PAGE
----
Recession is defined by economists as two consecutive quarters of negative Gross Domestic Product growth rate in an economy. It is a confirmation that economic activities in a country have contracted.

We believe by now, you have been inundated with news of an impending recession and what it could mean for Nigeria and your business. But how should small businesses respond to the threat of a recession? We hope to address this question by suggesting a list of things businesses can do to deal with the impending recession.

Review your funding structure

A recession typically starts by ravaging through the balance sheet of companies focusing on the company’s sales, profitability and then cash balances. Your business starts to record a decline in revenue followed by losses and then you start to run out of cash to pay for recurring expenses. This has to be your number one priority as the moment you start to experience cash shortages in your business, then it is clear that recession has caught up with you.

To avoid being in this situation, you will have to immediately review your funding structure. This involves identifying where most of your cash comes from, how much you have in your bank account and how much you owe (debtors plus suppliers). If your business is heavily reliant on bank overdraft or short-term loans, then you have every reason to be very meticulous about how that money is spent. You should also take care to further improve your relationship with your bank or creditors because not doing so means they can stop the funding once it is time to roll over the loan.

Cut staff overheads

We hate to say this, but employee cost represents a significant portion of company overheads and will need to be reduced during a recession. Recessions are associated with declining sales, so for every N100 of revenue that is lost to a recession; you may have to find a way to replace it from staff overheads. One way to be compassionate would have been to reduce staff salaries so more people will remain in their jobs. Unfortunately, the market doesn’t work that way as those you even seek to protect may not even be willing to take a pay cut just to save colleague’s jobs. He who wears the shoes knows where it pinches.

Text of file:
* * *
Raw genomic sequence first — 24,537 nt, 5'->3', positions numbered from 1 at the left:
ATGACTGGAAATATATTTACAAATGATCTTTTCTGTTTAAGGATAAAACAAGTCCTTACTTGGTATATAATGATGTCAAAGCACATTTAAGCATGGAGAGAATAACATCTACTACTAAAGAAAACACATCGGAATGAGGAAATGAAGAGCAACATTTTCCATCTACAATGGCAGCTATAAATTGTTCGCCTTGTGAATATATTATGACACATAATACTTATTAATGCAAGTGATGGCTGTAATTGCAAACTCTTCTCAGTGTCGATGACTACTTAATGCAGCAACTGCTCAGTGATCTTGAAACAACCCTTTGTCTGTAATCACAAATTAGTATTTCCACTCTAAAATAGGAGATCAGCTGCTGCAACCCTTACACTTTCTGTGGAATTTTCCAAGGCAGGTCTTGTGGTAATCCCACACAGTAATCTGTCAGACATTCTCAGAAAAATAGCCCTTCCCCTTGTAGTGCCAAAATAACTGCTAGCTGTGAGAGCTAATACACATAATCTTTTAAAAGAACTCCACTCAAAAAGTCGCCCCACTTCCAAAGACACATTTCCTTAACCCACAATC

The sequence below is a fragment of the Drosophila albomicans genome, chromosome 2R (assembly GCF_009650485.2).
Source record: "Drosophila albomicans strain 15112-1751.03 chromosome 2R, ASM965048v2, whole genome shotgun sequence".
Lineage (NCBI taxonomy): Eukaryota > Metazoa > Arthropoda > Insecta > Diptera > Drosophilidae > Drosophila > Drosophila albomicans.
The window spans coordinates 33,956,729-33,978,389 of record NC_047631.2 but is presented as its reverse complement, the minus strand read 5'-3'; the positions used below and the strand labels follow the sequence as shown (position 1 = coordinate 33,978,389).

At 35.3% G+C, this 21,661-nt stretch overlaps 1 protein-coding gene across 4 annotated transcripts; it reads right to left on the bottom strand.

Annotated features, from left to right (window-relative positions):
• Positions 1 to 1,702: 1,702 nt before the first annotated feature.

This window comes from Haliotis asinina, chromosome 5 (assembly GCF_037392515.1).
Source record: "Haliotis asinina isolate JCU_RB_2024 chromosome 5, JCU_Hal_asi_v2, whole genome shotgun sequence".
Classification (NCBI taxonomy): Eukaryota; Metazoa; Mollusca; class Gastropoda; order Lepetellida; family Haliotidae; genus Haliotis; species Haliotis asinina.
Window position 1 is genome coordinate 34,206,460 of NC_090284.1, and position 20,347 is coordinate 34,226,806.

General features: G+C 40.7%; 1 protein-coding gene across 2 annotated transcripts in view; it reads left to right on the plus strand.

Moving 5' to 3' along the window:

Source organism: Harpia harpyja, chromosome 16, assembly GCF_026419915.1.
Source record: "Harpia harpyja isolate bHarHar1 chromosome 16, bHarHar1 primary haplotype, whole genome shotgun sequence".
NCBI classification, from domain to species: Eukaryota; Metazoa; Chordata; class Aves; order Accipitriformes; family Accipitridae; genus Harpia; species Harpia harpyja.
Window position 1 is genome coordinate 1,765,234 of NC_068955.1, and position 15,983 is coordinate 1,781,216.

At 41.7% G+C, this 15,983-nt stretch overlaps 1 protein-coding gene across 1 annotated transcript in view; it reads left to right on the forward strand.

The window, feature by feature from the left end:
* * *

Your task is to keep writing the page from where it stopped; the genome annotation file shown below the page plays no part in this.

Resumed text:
Get a sound finance team

This should have been the first approach, especially in recession but it is better late than never. Most companies during recession tend to focus more on improving their sales force as they fight back dwindling market share. They somehow forget that recession is cyclical and will need some time to run its course. A sound finance team with an eye for business development can be very useful to keeping a company afloat in times of recession. They can use their training in business intelligence to focus the marketing team on where there are opportunities, what needs to be cut and how to run on a lean and efficient balance sheet.

Keep cash in forex

This may not apply to all businesses considering that some make money in foreign currency while others earn in naira. Businesses that earn in forex, now more than ever, have to keep most of their excess cash in dollars to ensure that they have the perfect hedge to fight off inflation.